Come unto me, all ye that labour and are heavy laden, and I will give you rest. Take my yoke upon you, and learn of me; for I am meek and lowly in heart: and ye shall find rest unto your souls. For my yoke is easy, and my burden is light (Matthew 11:28-30).

What I am trying to get people to understand is that struggles in life – such as mental illnesses – are real and can even affect the life of even the most faithful Christian. Accepting Christ and being baptized is not a cure-all, but it does help to make the journey through life easier to endure. I know this to be true as I came from a life of sexual abuse and hard-core drug addiction. I still struggle with nightmares of the daily sexual abuse at a young age by my father who is a Baptist minister. As for the drug addiction, I have been clean and sober since 25 October 2007.

I used to put my faith in a powdered substance, but now I put my faith and trust in the Lord. I have a strong testimony that I know it was the Lord who delivered me from drug addiction and the deviant lifestyle that accompanied it. I realize that in this life I may never be delivered from my mental illness, but if I am faithful, the Lord will make a way for me to cope with it. Like the Apostle Paul, the Lord has promised me that His grace is enough.

Hebrews 11:1 reminds me, “Now faith is the substance of things hoped for, the evidence of things not seen.” I am living my life walking by faith and doing the best that I can to be faithful and immovable. It is a very painful and devastating process, but I have faith that the Lord will give me the necessary strength and endurance to run the race of life to the end. I may feel like an outcast at times, but I am often reminded that during His earthly ministry, the Savior’s focus was on those who were sick and in need of a physician (the outcasts), not those who were whole. Although, that is not to say that He does not care for each of us as individuals, for He does. ” Are not two sparrows sold for a farthing? and one of them shall not fall on the ground without your Father. But the very hairs of your head are all numbered. Fear ye not therefore, ye are of more value than many sparrows” (Matthew 10:29-31).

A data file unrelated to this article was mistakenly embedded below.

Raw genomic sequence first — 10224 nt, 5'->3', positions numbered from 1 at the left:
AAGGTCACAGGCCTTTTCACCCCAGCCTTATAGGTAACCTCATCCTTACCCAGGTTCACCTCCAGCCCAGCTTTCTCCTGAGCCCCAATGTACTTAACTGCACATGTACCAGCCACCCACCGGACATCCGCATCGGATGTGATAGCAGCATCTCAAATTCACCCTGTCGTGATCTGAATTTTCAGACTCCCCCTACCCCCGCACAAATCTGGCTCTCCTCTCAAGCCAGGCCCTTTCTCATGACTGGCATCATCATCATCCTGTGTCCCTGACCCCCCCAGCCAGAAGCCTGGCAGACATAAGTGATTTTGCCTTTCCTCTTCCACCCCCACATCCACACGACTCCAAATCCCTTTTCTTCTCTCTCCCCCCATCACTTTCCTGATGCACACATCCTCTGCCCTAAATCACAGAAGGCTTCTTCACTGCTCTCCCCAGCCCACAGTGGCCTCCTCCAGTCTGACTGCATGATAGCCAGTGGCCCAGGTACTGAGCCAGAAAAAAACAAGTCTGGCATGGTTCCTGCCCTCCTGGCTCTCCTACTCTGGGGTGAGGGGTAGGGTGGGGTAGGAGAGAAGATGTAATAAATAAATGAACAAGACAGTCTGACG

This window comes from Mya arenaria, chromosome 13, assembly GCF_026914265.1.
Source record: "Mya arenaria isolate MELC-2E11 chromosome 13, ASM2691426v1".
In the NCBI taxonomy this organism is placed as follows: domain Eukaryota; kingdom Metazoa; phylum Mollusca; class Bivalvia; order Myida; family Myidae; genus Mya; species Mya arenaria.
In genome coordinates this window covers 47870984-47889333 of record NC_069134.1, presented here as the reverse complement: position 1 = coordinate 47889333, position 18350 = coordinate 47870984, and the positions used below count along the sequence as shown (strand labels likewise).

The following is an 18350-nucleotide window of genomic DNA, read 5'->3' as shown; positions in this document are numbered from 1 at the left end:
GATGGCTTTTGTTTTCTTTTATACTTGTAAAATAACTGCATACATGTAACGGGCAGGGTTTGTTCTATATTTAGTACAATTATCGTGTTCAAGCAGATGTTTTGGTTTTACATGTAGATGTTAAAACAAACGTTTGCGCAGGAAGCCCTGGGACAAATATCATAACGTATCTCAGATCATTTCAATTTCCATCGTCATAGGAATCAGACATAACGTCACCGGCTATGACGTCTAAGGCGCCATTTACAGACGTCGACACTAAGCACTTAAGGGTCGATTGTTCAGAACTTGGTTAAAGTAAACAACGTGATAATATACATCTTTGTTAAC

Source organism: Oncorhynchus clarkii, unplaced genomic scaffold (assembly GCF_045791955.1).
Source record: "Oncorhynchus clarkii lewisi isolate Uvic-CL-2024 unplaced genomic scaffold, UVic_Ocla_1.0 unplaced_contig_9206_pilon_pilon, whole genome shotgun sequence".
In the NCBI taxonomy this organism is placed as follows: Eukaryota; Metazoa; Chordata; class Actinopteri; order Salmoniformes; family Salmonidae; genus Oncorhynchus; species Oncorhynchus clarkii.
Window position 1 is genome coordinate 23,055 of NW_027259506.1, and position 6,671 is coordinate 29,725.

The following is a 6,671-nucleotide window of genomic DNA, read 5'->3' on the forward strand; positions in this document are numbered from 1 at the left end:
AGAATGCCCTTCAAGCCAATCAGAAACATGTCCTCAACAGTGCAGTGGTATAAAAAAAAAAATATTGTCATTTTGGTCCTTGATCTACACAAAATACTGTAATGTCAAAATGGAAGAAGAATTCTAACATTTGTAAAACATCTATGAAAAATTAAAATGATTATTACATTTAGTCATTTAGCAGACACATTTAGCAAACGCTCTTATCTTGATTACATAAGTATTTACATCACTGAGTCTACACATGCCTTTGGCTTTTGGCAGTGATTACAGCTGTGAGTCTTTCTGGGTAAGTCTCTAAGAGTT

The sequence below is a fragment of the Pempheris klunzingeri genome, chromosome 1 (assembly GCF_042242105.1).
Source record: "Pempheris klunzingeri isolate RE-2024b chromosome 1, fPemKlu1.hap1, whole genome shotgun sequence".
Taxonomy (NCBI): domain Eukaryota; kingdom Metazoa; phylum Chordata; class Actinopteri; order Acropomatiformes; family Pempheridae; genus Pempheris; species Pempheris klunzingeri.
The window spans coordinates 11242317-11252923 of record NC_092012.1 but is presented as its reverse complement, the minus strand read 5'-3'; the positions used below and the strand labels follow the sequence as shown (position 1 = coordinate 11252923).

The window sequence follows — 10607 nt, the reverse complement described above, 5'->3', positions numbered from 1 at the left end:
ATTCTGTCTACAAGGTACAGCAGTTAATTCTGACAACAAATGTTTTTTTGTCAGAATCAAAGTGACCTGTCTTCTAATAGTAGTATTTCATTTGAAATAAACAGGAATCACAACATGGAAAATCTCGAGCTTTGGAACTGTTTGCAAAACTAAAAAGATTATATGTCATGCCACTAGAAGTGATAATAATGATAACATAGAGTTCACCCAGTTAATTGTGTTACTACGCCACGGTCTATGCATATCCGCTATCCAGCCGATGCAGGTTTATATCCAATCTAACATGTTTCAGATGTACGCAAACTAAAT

Karlyn Kay Stebbins
August 19,2014
Founder of The Conqueror Foundation

Karlyn Kay Stebbins’ Biography:

Karlyn Kay Stebbins is a guest writer for Morsels Of Bread. She is an addictions counselor and works in a drug rehabilitation center. She has a double major in Sociology and Psychology, and a minor in Communications. She is a convert to The Church of Jesus Christ of Latter-day Saints, having been baptized on 26 March 2011. Her hobbies are reading and writing. She also enjoys spending time with her son and his friends. She is also the Founder of The Conqueror Foundation and has a blog called “Reflection Pays” where she shares her insights.

I Am a Mormon and I Have a Mental Illness

Posted on Updated on

I want to thank everyone who will take the time to read my comments about a subject that appears to be “taboo” in many religious circles, in particular in churches. The subject that I will be discussing is mental illness – its cause and how it affects not only the person with the mental illness, but their families as well.

Dealing with depression

It is important to note that there are many diverse types of mental illnesses – bi polar, schizophrenia, clinical depression, Borderline Personality Disorder, Dissociative Identity Disorder (formerly known as Multiple Personality Disorder, and autism to name but a few. The DSM 5 Diagnosis book has a more exhaustive list. I suffer from the mental illness known as Dissociative Identity Disorder. In addition, some of the personalities which are exhibited fall under the class of Borderline Personality Disorder, which makes my struggle even more difficult and challenging.